For its green roof upgrade, the Empire State Building chose to install the Xero Flor Green Roof System  for four rooftop areas: 21st floor east (3,450 square feet), 21st floor west (3,450 square feet), 25th floor northwest (1,000 square feet) and 30th floor west (1,200 square feet). The green roofs on the 21st floor feature rooftop patios with outdoor furniture for the enjoyment of office tenants. As we've reported in the past, the Empire State Building is on a quest to become the most sustainable office buildingin America. In 2011, the building’s owners announced that they would purchase 100 percent of its power from renewable sources and then embarked on a massive retrofit plan that would earn the Empire State Building…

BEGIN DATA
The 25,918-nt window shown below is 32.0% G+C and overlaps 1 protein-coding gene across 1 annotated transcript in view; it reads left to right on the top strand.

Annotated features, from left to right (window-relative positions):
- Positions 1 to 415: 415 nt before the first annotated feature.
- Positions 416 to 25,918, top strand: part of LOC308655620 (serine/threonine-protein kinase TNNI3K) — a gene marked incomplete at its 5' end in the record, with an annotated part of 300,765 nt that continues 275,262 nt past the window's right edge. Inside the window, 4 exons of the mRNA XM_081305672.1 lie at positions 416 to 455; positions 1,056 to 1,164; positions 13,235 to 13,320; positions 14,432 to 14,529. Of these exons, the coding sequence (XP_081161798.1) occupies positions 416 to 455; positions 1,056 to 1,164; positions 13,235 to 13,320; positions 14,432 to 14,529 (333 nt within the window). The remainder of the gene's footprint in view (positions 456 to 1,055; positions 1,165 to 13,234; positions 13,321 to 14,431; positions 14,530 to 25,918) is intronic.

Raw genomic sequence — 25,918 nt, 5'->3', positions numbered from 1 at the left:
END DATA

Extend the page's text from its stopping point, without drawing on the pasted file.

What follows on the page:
U.S. Roofing Demand Forecast to Climb Steadily

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Demand for roofing nationwide will rise 3.5% per year through 2017, reaching 268 million squares worth $27.2 billion, the Freedonia Group forecast today. That marks a turnaround from the 2007-2012 period, when demand in the United States shrank by 7.7% to 225.6 million squares from 244.5 million. Credit gains in both residential and nonresidential markets for the growth, the Cleveland-based research group said. All the various subcategories of roofing are set to grow, but at different rates. Demand for asphalt shingles--the dominant category with 57% of the market--will rise 4.1% per year to 156.5 million squares in 2017, Freedonia said. Among other product types, demand for bituminous low-slope roofing will increase 1.2% annually to hit 35.5 million squares in 2017, metal roofing demand will grow 3.3% per year to 24 million squares, elastomeric roofing will rise 2.4% annually to 20.7 million squares, and demand for plastic roofing will see 3.9% annual growth to 13.7 million squares. Fre…